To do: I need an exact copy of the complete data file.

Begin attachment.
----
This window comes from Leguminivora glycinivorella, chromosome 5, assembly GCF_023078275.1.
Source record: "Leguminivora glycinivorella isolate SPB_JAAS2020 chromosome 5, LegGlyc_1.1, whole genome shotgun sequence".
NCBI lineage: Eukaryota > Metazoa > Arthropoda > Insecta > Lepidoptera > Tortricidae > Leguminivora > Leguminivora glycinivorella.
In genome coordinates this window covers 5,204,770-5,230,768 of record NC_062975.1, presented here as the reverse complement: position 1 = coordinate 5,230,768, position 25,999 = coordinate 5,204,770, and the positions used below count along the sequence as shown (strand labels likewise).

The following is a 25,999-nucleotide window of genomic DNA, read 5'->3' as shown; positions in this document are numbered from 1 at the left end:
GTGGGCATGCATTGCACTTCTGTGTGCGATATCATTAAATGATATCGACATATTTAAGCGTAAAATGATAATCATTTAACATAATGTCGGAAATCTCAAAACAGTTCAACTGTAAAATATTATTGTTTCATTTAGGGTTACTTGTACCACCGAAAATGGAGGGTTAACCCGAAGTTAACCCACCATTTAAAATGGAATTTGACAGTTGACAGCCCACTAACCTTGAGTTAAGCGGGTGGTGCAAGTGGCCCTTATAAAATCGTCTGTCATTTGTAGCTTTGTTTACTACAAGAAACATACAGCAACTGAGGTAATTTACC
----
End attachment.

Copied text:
This window comes from Leguminivora glycinivorella, chromosome 5, assembly GCF_023078275.1.
Source record: "Leguminivora glycinivorella isolate SPB_JAAS2020 chromosome 5, LegGlyc_1.1, whole genome shotgun sequence".
NCBI lineage: Eukaryota > Metazoa > Arthropoda > Insecta > Lepidoptera > Tortricidae > Leguminivora > Leguminivora glycinivorella.
In genome coordinates this window covers 5,204,770-5,230,768 of record NC_062975.1, presented here as the reverse complement: position 1 = coordinate 5,230,768, position 25,999 = coordinate 5,204,770, and the positions used below count along the sequence as shown (strand labels likewise).

The following is a 25,999-nucleotide window of genomic DNA, read 5'->3' as shown; positions in this document are numbered from 1 at the left end:
GTGGGCATGCATTGCACTTCTGTGTGCGATATCATTAAATGATATCGACATATTTAAGCGTAAAATGATAATCATTTAACATAATGTCGGAAATCTCAAAACAGTTCAACTGTAAAATATTATTGTTTCATTTAGGGTTACTTGTACCACCGAAAATGGAGGGTTAACCCGAAGTTAACCCACCATTTAAAATGGAATTTGACAGTTGACAGCCCACTAACCTTGAGTTAAGCGGGTGGTGCAAGTGGCCCTTATAAAATCGTCTGTCATTTGTAGCTTTGTTTACTACAAGAAACATACAGCAACTGAGGTAATTTACC